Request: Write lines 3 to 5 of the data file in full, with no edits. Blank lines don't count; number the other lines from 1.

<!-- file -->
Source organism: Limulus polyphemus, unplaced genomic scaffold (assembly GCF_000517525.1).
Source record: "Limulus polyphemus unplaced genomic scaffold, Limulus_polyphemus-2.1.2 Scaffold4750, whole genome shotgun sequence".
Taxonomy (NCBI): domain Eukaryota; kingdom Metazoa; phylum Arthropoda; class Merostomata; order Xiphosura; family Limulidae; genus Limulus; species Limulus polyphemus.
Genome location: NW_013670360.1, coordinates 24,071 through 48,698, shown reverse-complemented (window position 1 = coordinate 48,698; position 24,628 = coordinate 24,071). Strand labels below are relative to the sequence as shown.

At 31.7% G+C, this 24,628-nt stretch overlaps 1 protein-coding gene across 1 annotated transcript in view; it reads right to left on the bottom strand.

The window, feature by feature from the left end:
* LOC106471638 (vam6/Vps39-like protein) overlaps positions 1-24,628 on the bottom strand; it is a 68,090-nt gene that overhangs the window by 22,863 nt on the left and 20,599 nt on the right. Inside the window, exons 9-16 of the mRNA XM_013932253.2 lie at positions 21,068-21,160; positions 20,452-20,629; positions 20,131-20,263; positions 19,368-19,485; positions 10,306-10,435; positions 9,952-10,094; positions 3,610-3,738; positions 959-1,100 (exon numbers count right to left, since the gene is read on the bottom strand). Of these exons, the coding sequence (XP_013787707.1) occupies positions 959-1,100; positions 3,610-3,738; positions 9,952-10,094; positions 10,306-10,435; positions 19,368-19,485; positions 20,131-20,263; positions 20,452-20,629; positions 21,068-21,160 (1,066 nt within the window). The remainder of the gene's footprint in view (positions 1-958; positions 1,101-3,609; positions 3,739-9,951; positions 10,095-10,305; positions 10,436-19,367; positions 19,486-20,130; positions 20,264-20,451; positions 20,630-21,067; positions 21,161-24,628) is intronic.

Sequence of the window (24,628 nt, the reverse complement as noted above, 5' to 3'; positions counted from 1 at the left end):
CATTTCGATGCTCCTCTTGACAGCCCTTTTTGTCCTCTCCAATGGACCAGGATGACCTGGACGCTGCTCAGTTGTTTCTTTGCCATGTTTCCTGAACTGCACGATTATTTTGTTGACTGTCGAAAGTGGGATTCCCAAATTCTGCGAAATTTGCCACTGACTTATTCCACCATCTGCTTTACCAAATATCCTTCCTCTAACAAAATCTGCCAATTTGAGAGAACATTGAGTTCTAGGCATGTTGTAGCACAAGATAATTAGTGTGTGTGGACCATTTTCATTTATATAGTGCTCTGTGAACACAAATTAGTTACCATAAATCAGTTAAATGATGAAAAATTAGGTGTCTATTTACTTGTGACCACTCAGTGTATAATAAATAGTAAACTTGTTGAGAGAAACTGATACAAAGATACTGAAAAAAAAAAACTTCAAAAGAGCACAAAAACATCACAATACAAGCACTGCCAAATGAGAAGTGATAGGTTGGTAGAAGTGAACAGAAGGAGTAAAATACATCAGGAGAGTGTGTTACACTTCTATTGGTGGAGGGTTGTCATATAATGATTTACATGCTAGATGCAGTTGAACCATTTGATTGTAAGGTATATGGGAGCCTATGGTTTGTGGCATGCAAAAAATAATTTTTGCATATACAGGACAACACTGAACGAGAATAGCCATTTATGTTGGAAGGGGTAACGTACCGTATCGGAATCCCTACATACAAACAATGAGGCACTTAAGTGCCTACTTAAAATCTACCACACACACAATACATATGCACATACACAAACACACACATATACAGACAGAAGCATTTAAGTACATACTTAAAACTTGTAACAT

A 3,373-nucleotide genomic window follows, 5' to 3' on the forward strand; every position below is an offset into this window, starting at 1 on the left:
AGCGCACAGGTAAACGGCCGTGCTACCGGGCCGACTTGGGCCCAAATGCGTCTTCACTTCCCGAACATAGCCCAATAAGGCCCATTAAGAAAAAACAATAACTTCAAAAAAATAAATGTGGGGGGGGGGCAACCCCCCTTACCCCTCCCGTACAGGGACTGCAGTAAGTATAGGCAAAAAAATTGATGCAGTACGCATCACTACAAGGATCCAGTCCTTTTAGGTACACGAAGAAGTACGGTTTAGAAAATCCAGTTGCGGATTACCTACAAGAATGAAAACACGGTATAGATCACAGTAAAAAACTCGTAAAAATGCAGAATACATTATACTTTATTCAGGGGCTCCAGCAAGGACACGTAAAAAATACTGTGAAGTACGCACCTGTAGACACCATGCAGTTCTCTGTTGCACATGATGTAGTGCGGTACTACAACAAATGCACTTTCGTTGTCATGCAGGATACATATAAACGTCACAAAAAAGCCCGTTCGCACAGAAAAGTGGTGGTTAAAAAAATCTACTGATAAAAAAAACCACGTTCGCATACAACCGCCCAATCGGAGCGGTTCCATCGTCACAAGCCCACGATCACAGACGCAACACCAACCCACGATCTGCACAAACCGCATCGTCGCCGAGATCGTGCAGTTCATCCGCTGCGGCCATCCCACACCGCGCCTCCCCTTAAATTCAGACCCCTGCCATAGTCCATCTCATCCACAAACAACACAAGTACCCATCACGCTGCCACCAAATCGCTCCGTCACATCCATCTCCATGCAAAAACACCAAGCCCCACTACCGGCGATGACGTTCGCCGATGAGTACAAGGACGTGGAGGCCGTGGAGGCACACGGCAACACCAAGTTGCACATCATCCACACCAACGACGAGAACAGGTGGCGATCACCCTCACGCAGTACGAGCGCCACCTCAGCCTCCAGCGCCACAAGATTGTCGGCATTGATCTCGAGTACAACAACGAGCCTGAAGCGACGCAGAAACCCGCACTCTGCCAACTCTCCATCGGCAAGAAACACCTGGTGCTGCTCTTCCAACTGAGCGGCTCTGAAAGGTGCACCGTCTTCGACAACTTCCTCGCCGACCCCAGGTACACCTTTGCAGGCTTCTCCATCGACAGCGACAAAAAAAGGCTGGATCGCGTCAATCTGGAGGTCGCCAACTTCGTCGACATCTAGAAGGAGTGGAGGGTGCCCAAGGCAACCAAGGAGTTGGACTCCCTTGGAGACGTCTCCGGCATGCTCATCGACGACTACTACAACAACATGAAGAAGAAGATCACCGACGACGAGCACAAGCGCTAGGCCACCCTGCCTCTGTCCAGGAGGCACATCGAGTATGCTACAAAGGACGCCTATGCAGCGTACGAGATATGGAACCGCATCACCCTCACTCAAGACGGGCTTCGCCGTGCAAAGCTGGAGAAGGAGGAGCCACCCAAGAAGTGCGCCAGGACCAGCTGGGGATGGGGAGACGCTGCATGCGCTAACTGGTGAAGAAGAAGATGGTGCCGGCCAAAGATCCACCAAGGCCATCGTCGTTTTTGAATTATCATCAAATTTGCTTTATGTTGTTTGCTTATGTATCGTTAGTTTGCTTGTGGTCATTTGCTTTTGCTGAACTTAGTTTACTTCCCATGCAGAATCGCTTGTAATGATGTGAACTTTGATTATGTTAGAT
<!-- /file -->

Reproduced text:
Taxonomy (NCBI): domain Eukaryota; kingdom Metazoa; phylum Arthropoda; class Merostomata; order Xiphosura; family Limulidae; genus Limulus; species Limulus polyphemus.
Genome location: NW_013670360.1, coordinates 24,071 through 48,698, shown reverse-complemented (window position 1 = coordinate 48,698; position 24,628 = coordinate 24,071). Strand labels below are relative to the sequence as shown.

At 31.7% G+C, this 24,628-nt stretch overlaps 1 protein-coding gene across 1 annotated transcript in view; it reads right to left on the bottom strand.